Florida's Interstate-4 Provides Altamonte Springs With A Road To Sustainability

A quest for new supplies of reclaimed water led Altamonte Springs to a unique source: Interstate 4.
Florida's Interstate-4 Provides Altamonte Springs With A Road To Sustainability
Cranes Roost Park serves as a regional stormwater facility for the City of Altamonte Springs.

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Florida has been a pioneer in the development of reclaimed water infrastructure. A new project developed by engineers at the Public Works and Utilities Department in the City of Altamonte Springs has taken that concept to a higher art form.

The city has partnered with the Florida Department of Transportation (FDOT) to capture and treat stormwater runoff from Interstate 4. The Altamonte Springs–FDOT Integrated Reuse and Stormwater Treatment (A-FIRST) project not only aims to create a reclaimed water supply totaling more than 4.5 mgd, but will also provide the nearby city of Apopka with up to 3 mgd of reclaimed water – for free.

Located a little more than 10 miles north of Orlando, Altamonte Springs implemented one of Florida’s first reclaimed water projects in the late 1980s. Dubbed A Prototype Realistic Innovative Community of Today (APRICOT), the project still forms the nucleus of the city’s reclaimed water system.

APRICOT’s backbone is a 12.5 mgd regional water reclamation facility, which provides advanced secondary wastewater treatment for several adjacent municipalities and produces almost 100 percent of the reclaimed water used by the city.

Available to all

“Unlike some cities, where reclaimed water is diverted to a few large customers, we changed that paradigm by retrofitting the city to a dual water distribution network to make reclaimed water available to every customer in Altamonte Springs,” says Ed Torres, director of Public Works and Utilities, which is responsible for the city’s water, wastewater, reclaimed water and stormwater in addition to roads, solid waste and recycling.

The concept for the A-FIRST project dates back to about 2006, when city engineers saw a significant opportunity to produce more reclaimed water, take stress off the aquifer, reduce stormwater runoff and substantially reduce pollutant loads being introduced into the Little Wekiva River. However, the elements weren’t yet aligned to make the project happen.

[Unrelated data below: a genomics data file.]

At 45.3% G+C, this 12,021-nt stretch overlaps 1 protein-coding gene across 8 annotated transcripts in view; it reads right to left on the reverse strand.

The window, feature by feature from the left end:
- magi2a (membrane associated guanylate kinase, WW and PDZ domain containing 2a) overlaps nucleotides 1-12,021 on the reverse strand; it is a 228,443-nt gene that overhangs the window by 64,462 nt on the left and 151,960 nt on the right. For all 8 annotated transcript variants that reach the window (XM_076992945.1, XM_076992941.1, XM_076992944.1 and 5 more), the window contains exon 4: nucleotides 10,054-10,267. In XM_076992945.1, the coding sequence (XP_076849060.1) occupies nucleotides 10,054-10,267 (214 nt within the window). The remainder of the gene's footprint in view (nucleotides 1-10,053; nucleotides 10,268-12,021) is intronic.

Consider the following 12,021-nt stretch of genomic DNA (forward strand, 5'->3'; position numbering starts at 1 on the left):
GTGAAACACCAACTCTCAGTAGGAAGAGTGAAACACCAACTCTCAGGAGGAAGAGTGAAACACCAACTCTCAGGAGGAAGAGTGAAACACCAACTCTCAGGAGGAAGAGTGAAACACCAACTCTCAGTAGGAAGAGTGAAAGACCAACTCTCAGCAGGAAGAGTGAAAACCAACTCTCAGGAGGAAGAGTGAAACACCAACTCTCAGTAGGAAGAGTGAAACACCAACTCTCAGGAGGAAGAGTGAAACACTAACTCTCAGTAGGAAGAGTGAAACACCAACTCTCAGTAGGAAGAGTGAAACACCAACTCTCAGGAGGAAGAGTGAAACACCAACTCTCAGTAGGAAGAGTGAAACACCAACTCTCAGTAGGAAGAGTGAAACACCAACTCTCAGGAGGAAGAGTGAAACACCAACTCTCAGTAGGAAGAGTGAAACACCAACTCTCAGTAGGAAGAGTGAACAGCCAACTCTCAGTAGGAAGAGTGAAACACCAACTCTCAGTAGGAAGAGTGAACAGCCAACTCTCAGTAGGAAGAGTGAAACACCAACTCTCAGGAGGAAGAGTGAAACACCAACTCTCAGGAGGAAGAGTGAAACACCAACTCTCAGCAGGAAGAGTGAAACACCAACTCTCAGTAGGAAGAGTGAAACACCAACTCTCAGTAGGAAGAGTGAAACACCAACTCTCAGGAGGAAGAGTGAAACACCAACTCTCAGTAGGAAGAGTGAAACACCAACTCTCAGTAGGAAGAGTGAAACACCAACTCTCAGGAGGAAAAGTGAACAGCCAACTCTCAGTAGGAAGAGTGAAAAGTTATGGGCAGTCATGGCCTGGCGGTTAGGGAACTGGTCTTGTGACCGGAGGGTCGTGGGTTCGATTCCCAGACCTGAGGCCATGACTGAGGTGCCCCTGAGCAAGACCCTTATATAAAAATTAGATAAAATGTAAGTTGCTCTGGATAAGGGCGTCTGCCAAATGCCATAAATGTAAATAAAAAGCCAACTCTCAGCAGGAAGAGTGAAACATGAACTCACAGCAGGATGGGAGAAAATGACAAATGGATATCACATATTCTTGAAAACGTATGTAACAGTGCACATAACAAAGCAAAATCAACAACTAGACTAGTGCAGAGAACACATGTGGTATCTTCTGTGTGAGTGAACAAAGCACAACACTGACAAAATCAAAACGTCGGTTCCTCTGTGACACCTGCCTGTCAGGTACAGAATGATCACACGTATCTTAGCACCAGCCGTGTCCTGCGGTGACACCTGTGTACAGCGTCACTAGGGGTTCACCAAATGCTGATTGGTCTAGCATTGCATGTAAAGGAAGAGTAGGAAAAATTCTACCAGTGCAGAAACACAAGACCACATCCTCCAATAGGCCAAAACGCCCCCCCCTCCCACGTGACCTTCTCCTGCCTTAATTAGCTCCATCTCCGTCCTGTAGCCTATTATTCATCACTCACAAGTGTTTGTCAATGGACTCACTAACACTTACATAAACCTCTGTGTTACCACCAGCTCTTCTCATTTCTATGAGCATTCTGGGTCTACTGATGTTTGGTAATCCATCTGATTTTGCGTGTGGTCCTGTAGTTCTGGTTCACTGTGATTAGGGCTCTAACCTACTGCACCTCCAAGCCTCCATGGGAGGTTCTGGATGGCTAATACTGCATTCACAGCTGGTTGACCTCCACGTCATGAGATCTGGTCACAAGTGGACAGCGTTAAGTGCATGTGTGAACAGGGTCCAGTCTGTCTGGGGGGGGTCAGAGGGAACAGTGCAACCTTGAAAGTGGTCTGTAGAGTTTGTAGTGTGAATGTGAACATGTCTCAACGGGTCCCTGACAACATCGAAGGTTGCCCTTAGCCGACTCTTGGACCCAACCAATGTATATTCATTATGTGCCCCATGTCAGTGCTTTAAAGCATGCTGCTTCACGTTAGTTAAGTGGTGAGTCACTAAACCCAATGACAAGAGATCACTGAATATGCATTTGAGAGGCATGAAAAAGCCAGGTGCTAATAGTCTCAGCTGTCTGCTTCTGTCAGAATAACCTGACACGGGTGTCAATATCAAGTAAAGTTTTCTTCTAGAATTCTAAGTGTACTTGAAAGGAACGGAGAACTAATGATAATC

The big disconnect?

“A key issue that affects these types of projects is that, unfortunately, utility engineers and stormwater engineers don’t talk to each other,” says Torres. “This is true in consulting and in the public sector. However, they both have the same goal – treating water. We were missing huge opportunities by working independently. I got the utility staff together and asked them to think a little differently.”

FDOT typically builds large retention ponds to capture stormwater runoff and planned to build additional stormwater retention features as it embarked on the I-4 Ultimate Improvement Project, which will add four express lanes to the highway over a 21-mile length.

Eliminating stormwater ponds

“Those holes in the ground look awful and require regular maintenance,” says Torres. “Under our plan, FDOT could say goodbye to the expense of building the local retention pond. In addition, FDOT could eliminate construction of a 96-inch stormwater pipe and two bridges designed for flood compensation. By using additional skimmers, filtration, chlorination and the possible addition of flocculants, we could treat the highway runoff to reclaimed water standards.”

At the same time, nearby Apopka had also been looking to reduce its reliance on groundwater and had recently built new water storage reservoirs to meet the projected demand for the growing community.